The Problem

For newcomers to application penetration testing, a reasonably common question is How do you proxy HTTPS traffic?

I’ve heard it frequently from students and from seasoned developers alike. Their instinct is correct, in that we have to do something extra to make that work. While this post won’t go into a deep dive on the technical elements of TLS, let’s take a high-level look at interception of HTTPS traffic. If you have been learning in a lab environment like SamuraiWTF, there’s a reasonable possibility that the target apps have all been served unencrypted (HTTP). For Burp Suite to intercept TLS-encrypted (HTTPS) traffic, it has to decrypt it. The traffic is captured in Burp Suite, then re-encrypted and sent to the browser. The problem with this is that SSL/TLS uses certificates to ensure that the traffic was encrypted by expected authority. When the website performs its side of the TLS handshake, it sends a certificate that has been issued by a certificate authority (CA). This authority is either trusted directly, or has implicit trust granted by another authority. And that chain-of-trust can continue several levels up, as in the hierarchy pictured below. The Starfield Class 2 CA is widely trusted by default, and that trust is granted to their Services Root CA, which then grants the trust to the Amazon Root CA 1, and so on until we get to the certificate the website is actually serving.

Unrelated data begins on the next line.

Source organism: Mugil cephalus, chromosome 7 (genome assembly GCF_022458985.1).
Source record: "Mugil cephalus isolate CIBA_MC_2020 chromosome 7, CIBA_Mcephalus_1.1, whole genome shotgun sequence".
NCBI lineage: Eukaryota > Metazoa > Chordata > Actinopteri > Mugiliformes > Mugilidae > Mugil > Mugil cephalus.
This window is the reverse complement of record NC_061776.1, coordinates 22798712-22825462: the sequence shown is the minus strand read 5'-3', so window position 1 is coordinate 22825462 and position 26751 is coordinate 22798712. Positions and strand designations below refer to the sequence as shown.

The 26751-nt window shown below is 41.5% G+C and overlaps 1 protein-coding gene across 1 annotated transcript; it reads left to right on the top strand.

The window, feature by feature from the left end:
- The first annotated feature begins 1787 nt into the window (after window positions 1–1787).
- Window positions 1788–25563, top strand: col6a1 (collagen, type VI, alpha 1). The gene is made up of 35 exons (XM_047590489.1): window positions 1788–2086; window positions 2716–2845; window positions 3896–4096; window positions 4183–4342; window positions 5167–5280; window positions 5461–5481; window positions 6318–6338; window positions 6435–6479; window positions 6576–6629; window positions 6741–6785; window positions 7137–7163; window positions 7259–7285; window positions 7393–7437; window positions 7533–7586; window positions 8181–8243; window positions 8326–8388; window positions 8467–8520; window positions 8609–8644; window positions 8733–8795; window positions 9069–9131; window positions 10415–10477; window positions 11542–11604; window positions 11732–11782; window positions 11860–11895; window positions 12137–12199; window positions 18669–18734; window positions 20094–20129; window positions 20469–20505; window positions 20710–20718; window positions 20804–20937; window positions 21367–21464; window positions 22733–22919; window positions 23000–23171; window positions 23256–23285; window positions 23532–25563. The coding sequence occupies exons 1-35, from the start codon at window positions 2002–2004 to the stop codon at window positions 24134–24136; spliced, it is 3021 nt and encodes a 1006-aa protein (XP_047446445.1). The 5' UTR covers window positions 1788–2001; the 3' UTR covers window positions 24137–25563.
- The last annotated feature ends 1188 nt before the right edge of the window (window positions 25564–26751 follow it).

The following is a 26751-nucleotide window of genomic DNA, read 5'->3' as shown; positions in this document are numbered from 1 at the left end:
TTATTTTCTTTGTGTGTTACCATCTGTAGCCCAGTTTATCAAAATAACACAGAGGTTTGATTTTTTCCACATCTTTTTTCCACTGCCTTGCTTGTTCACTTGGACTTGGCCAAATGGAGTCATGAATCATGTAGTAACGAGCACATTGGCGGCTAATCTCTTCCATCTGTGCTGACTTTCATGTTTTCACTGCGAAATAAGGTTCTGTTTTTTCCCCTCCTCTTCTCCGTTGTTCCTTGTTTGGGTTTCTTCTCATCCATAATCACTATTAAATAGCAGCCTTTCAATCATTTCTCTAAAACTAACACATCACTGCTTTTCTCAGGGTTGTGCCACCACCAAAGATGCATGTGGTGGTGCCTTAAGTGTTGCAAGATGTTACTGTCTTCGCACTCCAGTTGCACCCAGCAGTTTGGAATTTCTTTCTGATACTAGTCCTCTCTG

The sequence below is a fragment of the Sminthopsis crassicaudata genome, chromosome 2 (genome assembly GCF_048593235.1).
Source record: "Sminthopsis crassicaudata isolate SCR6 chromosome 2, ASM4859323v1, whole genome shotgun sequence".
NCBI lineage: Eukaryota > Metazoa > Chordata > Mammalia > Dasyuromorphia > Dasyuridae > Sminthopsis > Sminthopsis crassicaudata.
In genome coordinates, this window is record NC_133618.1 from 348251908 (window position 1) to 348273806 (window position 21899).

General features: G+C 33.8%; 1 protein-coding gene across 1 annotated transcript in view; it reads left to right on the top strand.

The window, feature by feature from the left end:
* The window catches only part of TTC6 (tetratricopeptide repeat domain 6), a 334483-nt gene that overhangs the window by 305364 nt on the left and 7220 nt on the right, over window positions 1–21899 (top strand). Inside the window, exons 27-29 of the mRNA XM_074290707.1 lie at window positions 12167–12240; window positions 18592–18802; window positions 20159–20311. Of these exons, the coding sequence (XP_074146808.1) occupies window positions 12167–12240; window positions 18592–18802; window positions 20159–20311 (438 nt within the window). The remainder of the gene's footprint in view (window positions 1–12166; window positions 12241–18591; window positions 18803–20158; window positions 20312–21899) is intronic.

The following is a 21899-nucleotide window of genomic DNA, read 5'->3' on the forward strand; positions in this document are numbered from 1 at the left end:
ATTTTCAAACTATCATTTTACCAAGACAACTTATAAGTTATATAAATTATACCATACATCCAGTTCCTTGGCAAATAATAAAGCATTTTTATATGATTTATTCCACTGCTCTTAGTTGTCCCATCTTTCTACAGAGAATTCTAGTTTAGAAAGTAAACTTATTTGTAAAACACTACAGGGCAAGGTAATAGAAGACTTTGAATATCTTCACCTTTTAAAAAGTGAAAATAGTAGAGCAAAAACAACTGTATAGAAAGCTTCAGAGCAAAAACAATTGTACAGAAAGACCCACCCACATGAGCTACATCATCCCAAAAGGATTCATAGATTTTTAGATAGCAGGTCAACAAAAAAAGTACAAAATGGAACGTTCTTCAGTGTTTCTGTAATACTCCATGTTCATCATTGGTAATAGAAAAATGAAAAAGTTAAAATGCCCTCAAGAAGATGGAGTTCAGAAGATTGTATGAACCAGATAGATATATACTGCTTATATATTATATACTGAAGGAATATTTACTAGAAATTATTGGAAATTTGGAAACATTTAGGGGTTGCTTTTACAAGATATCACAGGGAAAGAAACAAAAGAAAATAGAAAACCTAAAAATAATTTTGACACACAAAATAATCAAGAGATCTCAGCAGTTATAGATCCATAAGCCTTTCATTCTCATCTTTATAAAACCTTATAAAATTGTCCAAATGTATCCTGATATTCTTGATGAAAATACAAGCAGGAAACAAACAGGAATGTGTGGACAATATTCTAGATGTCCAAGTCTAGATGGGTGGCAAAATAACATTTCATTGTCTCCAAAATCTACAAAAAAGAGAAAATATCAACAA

Going back to Burp Suite, it doesn’t have the private key associated with the * certificate. So when you browse to, and Burp decrypts and re-encrypts your traffic, it is sent from Burp to your browser with a root certificate generated by your Burp Suite instance. Since this certificate wasn’t granted by an authority that your computer already trusts, your browser receives it and responds the same way it would if an unauthorized party was intercepting your traffic from a person-in-the-middle position. Which looks something like this:

Not only is the browser upset with the situation, but Burp Suite is raising alarms about the problem too. You can see them in the Event log under the Dashboard tab in Burp Suite.

How to intercept localhost in burp suite

The Solution

This is easy to fix. All we need to do is tell our browser that the Burp CA can be trusted. Because every new installation of Burp generates a different CA, this doesn’t create a risk of somebody else intercepting your traffic surreptitiously with their Burp instance. The actual steps to perform this vary slightly by operating system. For today, we’ll just cover Linux since that’s what I use for all my testing, and it’s applicable to Burp Suite.

How To Use Intercept In Burp Suite


1. Export the Certificate from Burp
2. Add the trust in the browser

These steps are for Chrome, but the process is similar for Firefox.

Burp Suite Community Edition

And you’re done. Just like that, you can proxy TLS-encrypted traffic through Burp without any issues. If your TLS issues persist, one thing to check is whether the website is using HTTP Public Key Pinning (HPKP). This is an uncommon security control that has some major drawbacks, but it breaks your ability to do person-in-the-middle interception properly.

As long as your Burp CA remains the same, you won’t have to go through these steps gain in that browser (or at all on Mac/Windows, as they use system-level cert trust stores).